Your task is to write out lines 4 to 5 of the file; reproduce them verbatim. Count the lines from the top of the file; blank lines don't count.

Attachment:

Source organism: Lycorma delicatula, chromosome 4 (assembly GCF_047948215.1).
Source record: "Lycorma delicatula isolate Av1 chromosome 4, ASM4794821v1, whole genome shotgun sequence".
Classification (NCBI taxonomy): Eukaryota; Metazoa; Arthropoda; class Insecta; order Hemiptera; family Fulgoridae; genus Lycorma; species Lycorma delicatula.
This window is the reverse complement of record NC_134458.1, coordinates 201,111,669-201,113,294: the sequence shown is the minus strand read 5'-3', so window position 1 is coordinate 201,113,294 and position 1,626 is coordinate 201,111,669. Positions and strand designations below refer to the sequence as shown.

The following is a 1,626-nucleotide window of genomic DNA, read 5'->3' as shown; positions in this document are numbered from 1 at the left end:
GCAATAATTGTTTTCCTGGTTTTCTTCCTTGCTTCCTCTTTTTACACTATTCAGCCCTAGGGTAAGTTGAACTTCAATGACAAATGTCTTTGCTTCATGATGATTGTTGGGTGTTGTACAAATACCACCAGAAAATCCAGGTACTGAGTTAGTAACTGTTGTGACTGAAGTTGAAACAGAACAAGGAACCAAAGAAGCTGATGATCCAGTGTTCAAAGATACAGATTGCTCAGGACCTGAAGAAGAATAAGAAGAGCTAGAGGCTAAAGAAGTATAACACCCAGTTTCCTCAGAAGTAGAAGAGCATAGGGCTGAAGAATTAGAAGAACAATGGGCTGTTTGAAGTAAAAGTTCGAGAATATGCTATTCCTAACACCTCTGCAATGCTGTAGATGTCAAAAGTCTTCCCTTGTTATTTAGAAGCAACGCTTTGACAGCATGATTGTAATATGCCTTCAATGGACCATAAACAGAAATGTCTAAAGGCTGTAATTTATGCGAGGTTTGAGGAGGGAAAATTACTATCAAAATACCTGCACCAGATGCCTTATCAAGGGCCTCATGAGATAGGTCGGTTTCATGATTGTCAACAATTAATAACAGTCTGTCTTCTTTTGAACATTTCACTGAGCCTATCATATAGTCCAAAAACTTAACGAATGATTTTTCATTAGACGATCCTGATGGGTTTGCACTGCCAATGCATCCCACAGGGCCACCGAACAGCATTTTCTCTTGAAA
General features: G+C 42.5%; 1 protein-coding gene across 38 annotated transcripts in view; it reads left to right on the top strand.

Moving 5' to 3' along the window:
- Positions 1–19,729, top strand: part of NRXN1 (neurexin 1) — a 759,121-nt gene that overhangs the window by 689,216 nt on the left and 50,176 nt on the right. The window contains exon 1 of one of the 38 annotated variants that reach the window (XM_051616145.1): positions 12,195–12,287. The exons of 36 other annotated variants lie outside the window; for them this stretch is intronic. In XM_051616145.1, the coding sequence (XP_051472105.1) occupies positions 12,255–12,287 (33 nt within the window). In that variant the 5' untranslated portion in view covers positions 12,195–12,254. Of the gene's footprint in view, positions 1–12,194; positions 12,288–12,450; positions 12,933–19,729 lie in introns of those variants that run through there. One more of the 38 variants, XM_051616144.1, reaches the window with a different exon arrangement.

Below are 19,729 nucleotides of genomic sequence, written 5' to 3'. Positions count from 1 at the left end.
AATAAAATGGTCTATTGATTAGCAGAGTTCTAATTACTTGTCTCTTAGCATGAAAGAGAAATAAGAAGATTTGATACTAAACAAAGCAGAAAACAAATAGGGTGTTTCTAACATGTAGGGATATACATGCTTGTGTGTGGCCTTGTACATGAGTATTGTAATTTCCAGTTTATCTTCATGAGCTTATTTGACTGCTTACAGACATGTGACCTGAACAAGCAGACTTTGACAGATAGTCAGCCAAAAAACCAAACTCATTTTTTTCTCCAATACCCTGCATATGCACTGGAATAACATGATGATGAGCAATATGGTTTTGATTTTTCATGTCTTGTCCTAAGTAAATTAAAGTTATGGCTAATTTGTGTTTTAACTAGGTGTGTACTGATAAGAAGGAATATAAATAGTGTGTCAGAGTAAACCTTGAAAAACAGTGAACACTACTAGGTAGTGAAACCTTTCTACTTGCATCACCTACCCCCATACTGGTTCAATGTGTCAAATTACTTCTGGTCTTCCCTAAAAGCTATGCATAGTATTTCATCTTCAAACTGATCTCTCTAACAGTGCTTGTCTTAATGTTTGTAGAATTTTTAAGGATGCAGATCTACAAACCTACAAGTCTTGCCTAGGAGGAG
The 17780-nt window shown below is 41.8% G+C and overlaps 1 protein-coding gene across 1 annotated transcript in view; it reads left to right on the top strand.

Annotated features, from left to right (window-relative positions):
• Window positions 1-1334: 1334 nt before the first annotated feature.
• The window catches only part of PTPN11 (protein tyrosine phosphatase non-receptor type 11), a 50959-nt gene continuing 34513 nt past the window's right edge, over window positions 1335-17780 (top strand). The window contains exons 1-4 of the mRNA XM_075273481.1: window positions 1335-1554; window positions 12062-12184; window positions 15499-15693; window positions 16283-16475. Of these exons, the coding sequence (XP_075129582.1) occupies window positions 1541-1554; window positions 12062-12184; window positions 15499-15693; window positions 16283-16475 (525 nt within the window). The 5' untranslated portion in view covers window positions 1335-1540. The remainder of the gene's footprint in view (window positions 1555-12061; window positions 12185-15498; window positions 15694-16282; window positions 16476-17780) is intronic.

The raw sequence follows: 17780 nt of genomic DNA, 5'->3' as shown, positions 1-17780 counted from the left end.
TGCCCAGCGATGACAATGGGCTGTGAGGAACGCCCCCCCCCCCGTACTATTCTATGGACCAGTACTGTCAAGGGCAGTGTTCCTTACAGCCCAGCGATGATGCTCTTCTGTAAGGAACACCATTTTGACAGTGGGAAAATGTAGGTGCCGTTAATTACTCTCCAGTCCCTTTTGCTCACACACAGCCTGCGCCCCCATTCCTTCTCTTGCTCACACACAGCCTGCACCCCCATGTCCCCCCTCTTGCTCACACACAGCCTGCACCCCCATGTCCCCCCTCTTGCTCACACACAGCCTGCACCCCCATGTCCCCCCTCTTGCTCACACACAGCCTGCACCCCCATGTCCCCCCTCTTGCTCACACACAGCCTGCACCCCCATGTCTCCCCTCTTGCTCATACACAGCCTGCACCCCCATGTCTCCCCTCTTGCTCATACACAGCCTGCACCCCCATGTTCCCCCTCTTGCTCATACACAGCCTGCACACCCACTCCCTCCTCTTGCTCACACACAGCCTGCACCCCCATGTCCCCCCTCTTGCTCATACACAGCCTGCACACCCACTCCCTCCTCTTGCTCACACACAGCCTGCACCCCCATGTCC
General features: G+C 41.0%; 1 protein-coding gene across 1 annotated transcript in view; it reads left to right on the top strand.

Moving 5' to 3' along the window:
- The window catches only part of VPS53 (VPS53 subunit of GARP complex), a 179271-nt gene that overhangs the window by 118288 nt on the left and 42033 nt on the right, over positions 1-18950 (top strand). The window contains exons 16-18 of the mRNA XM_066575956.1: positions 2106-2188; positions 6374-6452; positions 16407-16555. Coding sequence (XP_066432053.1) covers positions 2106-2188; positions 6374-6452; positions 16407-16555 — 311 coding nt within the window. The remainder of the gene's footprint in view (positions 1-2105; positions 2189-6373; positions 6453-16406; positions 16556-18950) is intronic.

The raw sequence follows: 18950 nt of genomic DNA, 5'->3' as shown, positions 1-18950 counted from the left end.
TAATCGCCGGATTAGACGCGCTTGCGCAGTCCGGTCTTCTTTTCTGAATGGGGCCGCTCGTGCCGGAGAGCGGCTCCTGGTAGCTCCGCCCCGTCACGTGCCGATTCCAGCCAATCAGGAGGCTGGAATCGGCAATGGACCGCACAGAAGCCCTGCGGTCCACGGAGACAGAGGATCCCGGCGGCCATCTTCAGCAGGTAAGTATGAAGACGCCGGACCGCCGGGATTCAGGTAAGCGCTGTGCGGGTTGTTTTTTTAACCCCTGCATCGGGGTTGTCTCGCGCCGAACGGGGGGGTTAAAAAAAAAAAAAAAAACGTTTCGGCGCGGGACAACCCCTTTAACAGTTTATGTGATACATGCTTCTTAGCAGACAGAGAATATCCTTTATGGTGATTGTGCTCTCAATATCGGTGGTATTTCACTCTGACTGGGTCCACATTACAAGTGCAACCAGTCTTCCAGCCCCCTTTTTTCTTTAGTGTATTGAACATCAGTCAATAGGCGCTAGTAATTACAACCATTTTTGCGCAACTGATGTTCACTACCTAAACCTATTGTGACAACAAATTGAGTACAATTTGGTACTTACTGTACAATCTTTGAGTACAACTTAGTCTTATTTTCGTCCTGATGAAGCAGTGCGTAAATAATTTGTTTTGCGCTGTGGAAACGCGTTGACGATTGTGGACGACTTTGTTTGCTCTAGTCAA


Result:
This window is the reverse complement of record NC_134458.1, coordinates 201,111,669-201,113,294: the sequence shown is the minus strand read 5'-3', so window position 1 is coordinate 201,113,294 and position 1,626 is coordinate 201,111,669. Positions and strand designations below refer to the sequence as shown.

The following is a 1,626-nucleotide window of genomic DNA, read 5'->3' as shown; positions in this document are numbered from 1 at the left end: